other certified gear.
You can check on
certification easily. On the Wi-Fi Alliance site,
select equipment by type, vendor and capabilities.
But, before you choose your equipment, let's talk
It's all about the letter "i"|
networks put your data into the air. Unsecured
wireless networks are a significant security risk.
So, encryption is used to ensure that data cannot
The state-of-the-art wireless
encryption today is WPA2 (Wi-Fi Protected Access,
second generation). That also is known as 802.11i.
Snoopers can intercept data encrypted by WPA2. But
they cannot read it. The data will appear as
If you already have wireless
equipment, it may have WPA encryption. WPA is an
interim standard that was used before the approval
of WPA2. According to the Wi-Fi Alliance, WPA is
You also could have WEP, which
stands for Wired Equivalent Privacy. This is an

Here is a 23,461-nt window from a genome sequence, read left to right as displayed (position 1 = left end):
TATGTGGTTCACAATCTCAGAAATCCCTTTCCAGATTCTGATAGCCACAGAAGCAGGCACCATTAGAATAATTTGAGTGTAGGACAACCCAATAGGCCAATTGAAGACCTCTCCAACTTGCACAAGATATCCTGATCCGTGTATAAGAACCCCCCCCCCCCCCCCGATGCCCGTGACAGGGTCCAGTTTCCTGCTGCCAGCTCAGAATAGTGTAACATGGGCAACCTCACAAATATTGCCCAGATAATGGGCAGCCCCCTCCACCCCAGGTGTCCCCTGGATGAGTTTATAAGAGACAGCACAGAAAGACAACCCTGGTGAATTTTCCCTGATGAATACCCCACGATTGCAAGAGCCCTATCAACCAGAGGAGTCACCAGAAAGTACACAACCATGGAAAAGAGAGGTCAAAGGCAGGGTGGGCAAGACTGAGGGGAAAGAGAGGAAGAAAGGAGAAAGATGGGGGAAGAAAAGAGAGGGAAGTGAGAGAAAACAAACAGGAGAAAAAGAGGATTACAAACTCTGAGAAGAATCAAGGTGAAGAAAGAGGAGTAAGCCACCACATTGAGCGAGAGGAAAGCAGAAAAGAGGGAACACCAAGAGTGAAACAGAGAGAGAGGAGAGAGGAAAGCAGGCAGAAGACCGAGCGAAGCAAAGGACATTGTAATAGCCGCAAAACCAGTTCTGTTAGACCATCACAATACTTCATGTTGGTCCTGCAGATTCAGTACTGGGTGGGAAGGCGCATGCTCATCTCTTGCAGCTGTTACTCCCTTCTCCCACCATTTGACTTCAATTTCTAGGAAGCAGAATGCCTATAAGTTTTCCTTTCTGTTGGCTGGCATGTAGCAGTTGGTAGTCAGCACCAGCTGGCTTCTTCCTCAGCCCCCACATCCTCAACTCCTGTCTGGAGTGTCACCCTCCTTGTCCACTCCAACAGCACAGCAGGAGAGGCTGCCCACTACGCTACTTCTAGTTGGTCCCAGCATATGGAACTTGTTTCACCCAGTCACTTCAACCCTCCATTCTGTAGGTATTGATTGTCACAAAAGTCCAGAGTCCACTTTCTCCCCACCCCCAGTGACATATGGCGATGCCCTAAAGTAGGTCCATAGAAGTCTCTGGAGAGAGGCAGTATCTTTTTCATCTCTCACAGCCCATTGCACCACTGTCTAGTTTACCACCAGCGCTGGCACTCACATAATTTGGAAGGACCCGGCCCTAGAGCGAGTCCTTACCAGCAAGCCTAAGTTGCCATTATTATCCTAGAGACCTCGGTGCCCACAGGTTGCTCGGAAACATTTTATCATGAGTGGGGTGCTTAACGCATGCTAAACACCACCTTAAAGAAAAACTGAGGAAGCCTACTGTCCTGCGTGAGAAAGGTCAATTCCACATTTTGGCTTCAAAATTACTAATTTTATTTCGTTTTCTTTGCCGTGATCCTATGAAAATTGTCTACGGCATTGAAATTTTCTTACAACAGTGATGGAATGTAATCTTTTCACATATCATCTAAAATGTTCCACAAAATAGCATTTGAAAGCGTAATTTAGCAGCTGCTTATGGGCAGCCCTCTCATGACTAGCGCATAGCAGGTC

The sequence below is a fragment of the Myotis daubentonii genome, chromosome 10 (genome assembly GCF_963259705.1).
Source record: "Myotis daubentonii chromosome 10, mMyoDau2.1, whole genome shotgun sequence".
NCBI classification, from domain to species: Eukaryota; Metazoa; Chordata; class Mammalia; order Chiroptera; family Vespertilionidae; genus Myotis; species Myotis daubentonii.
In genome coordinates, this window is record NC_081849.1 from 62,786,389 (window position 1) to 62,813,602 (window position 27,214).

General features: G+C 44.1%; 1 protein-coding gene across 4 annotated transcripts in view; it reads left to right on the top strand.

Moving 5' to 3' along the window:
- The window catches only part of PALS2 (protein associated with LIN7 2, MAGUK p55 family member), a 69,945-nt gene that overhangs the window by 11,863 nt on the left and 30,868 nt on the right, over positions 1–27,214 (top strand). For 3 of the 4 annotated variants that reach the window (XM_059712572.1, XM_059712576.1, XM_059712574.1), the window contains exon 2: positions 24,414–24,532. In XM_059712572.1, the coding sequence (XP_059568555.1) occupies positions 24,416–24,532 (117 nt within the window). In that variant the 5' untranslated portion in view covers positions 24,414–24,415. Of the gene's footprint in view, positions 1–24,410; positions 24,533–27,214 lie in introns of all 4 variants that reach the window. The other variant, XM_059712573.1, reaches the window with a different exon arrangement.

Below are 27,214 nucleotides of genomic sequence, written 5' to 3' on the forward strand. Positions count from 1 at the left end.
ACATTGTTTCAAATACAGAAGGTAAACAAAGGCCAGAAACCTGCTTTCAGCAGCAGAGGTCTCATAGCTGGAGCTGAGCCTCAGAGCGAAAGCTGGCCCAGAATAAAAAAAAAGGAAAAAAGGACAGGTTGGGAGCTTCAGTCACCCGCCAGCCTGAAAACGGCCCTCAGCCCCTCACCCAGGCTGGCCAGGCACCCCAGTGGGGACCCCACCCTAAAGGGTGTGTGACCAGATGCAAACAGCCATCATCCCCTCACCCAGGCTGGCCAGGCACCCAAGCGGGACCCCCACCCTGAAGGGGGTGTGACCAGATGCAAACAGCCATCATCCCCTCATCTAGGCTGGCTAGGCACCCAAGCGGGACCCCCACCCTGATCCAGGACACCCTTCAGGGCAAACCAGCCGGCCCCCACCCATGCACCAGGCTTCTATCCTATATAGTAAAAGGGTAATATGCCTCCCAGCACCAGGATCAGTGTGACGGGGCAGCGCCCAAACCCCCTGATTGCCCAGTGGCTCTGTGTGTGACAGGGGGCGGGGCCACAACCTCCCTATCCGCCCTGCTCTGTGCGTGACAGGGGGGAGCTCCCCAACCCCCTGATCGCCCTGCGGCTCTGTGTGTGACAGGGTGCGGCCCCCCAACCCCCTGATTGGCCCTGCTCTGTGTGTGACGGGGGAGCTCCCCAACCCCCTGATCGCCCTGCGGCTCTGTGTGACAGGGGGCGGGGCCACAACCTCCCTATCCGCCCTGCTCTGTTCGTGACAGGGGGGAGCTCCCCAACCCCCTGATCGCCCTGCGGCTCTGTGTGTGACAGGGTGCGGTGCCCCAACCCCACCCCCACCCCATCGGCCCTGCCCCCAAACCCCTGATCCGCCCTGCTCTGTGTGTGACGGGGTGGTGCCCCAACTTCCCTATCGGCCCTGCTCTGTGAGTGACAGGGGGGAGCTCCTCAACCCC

old, and easily broken, encryption standard. If
you are using it, you should upgrade to WPA2. Some
manufacturers can download an upgrade to
Otherwise, buy new equipment. WEP is
dangerous. You might as well have no encryption at
Putting it all together|
can have your wireless network up and running in
literally minutes. That is, if you have purchased
gear that is compatible, certified by the Wi-Fi
Alliance, and that supports WPA2 security. Really,
the hardest part is over.|
The access point can
be connected to any port on the network. The PC
cards generally come with an installation CD. But
Windows XP will recognize and install most drivers